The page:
7   +   1   =  

agents-of-shield-the-asset-1‘The Asset’

As a fan of all Marvel cinematic offerings and anything that carries the faintest possibility of a thirty second cameo from Tony Stark or Thor (we live in hope), it’s hard to be objective about a series that you desperately want to be a success. So let’s just get this over with and rip the plaster off so to speak. Overlooking all of Agents of SHIELD’s flaws, the last two episodes have been fun and entertaining. This week’s episode, aptly titled The Asset, was not the fun romp we’ve come to expect from the series and the moments of entertainment were few and far between.

What’s worse is that it was difficult to discern what vital element was missing from the episode to result in it being so lacklustre. It’s like ordering a delicious burger only to be given a leafy salad minus the dressing; it’s unsatisfying and certainly not what we asked for. We want something to sink out teeth into and, like a limp pile of soggy lettuce, The Asset left a lot to be desired.

This week the team were on a mission to track down one of their most valuable assets, the genius physicist Dr Franklin Hall, who Fitz/Simmons seem to adore more than life itself (they, incidentally, were slightly less irritating this week, so that’s a bonus). After being kidnapped and taken to Malta by his former research partner Ian Quinn, Hall is persuaded to finish a device that could control gravity. It was a fascinating concept but one that wasn’t given enough time to develop.

Instead the focus was on Skye, her uncertain allegiance to SHIELD and her ‘defining moment’. According to Ward, everybody has a specific moment that defines him or her, and Skye’s decision to stick by her team rather than betray them was hers. It wasn’t a very exciting occasion as far as ‘defining moments’ go but then Skye isn’t that exciting either – not yet anyway. She does however manage to infiltrate Quinn’s mansion so that Ward and Coulson can save Hall, only he has no interest in being saved. He wants to finish his device in order to destroy it, an action that will effectively destroy them all. I believe there’s logic in there somewhere.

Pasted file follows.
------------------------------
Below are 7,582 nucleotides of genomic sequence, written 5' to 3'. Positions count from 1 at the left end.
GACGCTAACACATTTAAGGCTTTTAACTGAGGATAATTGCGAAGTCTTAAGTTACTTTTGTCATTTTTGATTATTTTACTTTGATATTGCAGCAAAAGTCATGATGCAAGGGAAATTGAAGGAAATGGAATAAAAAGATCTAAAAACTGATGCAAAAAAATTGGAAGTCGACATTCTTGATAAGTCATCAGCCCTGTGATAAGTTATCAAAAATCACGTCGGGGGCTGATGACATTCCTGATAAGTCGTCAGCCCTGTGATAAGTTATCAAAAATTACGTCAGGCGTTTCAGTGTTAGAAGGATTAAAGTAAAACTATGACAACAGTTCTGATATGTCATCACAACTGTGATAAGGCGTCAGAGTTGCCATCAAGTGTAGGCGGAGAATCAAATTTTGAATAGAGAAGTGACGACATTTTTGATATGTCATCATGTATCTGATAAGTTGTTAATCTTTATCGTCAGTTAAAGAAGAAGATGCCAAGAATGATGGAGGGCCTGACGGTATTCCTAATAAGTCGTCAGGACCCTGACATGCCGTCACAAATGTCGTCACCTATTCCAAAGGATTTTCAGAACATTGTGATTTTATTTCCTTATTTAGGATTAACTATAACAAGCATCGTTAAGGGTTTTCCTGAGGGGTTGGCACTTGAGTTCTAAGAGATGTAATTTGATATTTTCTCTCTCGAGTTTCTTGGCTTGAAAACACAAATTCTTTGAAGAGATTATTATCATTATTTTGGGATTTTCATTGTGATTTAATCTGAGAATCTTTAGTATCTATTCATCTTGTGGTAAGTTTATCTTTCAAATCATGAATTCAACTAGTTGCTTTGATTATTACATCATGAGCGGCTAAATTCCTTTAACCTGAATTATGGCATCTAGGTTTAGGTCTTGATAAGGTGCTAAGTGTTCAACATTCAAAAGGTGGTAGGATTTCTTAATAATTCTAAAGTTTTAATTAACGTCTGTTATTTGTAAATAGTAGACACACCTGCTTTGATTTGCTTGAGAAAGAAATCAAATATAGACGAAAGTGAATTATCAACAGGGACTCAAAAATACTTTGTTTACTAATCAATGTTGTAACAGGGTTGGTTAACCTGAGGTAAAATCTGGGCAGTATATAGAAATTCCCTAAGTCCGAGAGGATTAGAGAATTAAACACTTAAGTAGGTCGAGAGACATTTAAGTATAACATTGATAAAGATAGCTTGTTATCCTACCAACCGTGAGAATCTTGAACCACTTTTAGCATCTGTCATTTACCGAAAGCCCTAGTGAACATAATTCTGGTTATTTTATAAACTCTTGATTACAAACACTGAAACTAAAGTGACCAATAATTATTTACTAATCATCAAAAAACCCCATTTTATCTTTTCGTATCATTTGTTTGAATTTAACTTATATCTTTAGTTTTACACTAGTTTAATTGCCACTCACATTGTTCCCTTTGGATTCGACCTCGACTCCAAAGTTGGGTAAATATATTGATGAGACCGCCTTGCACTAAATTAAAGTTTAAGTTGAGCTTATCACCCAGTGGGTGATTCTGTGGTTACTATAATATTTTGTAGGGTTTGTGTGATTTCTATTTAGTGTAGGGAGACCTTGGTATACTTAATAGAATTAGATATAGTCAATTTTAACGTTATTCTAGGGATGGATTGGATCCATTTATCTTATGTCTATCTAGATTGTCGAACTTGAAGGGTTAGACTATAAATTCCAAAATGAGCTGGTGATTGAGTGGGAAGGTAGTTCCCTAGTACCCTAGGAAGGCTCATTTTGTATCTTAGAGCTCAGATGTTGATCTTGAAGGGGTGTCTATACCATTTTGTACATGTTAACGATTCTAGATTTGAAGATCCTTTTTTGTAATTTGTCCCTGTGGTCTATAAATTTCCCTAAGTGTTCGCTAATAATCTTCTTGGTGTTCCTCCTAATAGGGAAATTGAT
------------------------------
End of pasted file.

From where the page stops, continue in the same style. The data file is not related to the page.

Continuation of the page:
And so it went on… Skye played her part as the self-assured spy before disintegrating into the damsel in distress who needed the big, strong man to save her. The stereotype was slightly annoying but Skye’s inability to protect herself ensures that she’ll take her future physical training sessions more seriously. That will please Ward at least.

It was left to Phil Coulson, or rather Greg Clark, to jolt the episode into first gear, as he tried to stop Hall and the gravity device from destroying everything in its immediate vicinity. It was here that the episode managed to find its groove, with scenes that could have been taken straight out of Inception. A bit more of the gravity shake-up and this could have been an amazing episode – sadly the thrill of Coulson walking on walls was too little, too late.

Frivolous banter and over-the-head tech talk slowed the overall pace and a lack of impending danger stopped the episode from ever taking off. The real problem, however, was not the over-indulgent chatter or the focus on Skye, but the absence of a worthy and hateful villain. A series like Agents of SHIELD needs a wicked villain to keep it going – whether it’s a different villain every week or a recurring baddie; Ian Quinn was neither wicked nor particularly villainous – just a really rich dude in a fancy suit who apparently likes to play scientist in his spare time (sorry David Conrad but you’ll always be sweet and kind Jim Clancy from Ghost Whisperer to me). We need a real villain – a Loki or a Lex Luther (he may be DC but he’s an admirable villain all the same).

With Dr Hall being thrown into his gravity device at the end (and that gloopy hand attempting to escape only to be sucked back in), we might have found our super-villain after all. Let’s hope that Whedon and co have plans to carry the Franklin Hall storyline on – they’d be foolish not to.


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